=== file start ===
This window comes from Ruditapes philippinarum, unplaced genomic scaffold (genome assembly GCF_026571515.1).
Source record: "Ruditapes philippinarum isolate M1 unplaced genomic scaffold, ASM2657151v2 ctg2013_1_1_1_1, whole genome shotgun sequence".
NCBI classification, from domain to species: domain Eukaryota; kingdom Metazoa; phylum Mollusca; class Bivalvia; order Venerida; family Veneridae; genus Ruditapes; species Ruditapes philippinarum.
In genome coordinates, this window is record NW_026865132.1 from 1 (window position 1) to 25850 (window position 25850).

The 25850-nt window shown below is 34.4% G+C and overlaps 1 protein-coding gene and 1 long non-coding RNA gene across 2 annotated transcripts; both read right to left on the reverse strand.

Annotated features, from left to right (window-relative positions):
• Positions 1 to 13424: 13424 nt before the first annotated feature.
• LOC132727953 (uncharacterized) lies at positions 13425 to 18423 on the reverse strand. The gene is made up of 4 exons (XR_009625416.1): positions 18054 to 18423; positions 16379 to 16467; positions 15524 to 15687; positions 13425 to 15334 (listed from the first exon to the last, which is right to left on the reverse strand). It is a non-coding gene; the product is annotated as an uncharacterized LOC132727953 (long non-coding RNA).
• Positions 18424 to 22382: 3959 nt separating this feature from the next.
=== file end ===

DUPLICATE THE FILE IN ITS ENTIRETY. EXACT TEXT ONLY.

This window comes from Ruditapes philippinarum, unplaced genomic scaffold (genome assembly GCF_026571515.1).
Source record: "Ruditapes philippinarum isolate M1 unplaced genomic scaffold, ASM2657151v2 ctg2013_1_1_1_1, whole genome shotgun sequence".
NCBI classification, from domain to species: domain Eukaryota; kingdom Metazoa; phylum Mollusca; class Bivalvia; order Venerida; family Veneridae; genus Ruditapes; species Ruditapes philippinarum.
In genome coordinates, this window is record NW_026865132.1 from 1 (window position 1) to 25850 (window position 25850).

The 25850-nt window shown below is 34.4% G+C and overlaps 1 protein-coding gene and 1 long non-coding RNA gene across 2 annotated transcripts; both read right to left on the reverse strand.

Annotated features, from left to right (window-relative positions):
• Positions 1 to 13424: 13424 nt before the first annotated feature.
• LOC132727953 (uncharacterized) lies at positions 13425 to 18423 on the reverse strand. The gene is made up of 4 exons (XR_009625416.1): positions 18054 to 18423; positions 16379 to 16467; positions 15524 to 15687; positions 13425 to 15334 (listed from the first exon to the last, which is right to left on the reverse strand). It is a non-coding gene; the product is annotated as an uncharacterized LOC132727953 (long non-coding RNA).
• Positions 18424 to 22382: 3959 nt separating this feature from the next.